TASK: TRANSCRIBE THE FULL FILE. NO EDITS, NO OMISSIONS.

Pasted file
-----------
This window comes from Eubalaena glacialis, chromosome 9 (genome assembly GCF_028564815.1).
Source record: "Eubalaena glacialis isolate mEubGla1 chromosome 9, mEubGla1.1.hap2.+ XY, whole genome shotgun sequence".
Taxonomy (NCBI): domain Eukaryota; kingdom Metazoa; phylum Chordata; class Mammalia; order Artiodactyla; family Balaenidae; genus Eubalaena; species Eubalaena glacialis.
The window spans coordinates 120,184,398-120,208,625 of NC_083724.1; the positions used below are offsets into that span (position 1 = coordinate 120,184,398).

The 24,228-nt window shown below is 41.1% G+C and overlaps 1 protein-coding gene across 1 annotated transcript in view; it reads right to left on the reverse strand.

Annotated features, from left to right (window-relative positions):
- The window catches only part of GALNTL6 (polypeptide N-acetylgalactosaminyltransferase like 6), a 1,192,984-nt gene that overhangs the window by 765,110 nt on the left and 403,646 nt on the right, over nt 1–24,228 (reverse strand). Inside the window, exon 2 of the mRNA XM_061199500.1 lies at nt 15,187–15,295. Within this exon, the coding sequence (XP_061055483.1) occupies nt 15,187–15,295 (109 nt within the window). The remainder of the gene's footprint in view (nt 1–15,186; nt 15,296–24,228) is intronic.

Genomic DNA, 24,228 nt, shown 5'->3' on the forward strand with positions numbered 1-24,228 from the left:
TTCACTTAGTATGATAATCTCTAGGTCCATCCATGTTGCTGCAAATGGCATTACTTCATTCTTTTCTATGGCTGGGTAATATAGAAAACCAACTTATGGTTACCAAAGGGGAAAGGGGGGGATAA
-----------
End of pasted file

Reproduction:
This window comes from Eubalaena glacialis, chromosome 9 (genome assembly GCF_028564815.1).
Source record: "Eubalaena glacialis isolate mEubGla1 chromosome 9, mEubGla1.1.hap2.+ XY, whole genome shotgun sequence".
Taxonomy (NCBI): domain Eukaryota; kingdom Metazoa; phylum Chordata; class Mammalia; order Artiodactyla; family Balaenidae; genus Eubalaena; species Eubalaena glacialis.
The window spans coordinates 120,184,398-120,208,625 of NC_083724.1; the positions used below are offsets into that span (position 1 = coordinate 120,184,398).

The 24,228-nt window shown below is 41.1% G+C and overlaps 1 protein-coding gene across 1 annotated transcript in view; it reads right to left on the reverse strand.

Annotated features, from left to right (window-relative positions):
- The window catches only part of GALNTL6 (polypeptide N-acetylgalactosaminyltransferase like 6), a 1,192,984-nt gene that overhangs the window by 765,110 nt on the left and 403,646 nt on the right, over nt 1–24,228 (reverse strand). Inside the window, exon 2 of the mRNA XM_061199500.1 lies at nt 15,187–15,295. Within this exon, the coding sequence (XP_061055483.1) occupies nt 15,187–15,295 (109 nt within the window). The remainder of the gene's footprint in view (nt 1–15,186; nt 15,296–24,228) is intronic.

Genomic DNA, 24,228 nt, shown 5'->3' on the forward strand with positions numbered 1-24,228 from the left:
TTCACTTAGTATGATAATCTCTAGGTCCATCCATGTTGCTGCAAATGGCATTACTTCATTCTTTTCTATGGCTGGGTAATATAGAAAACCAACTTATGGTTACCAAAGGGGAAAGGGGGGGATAA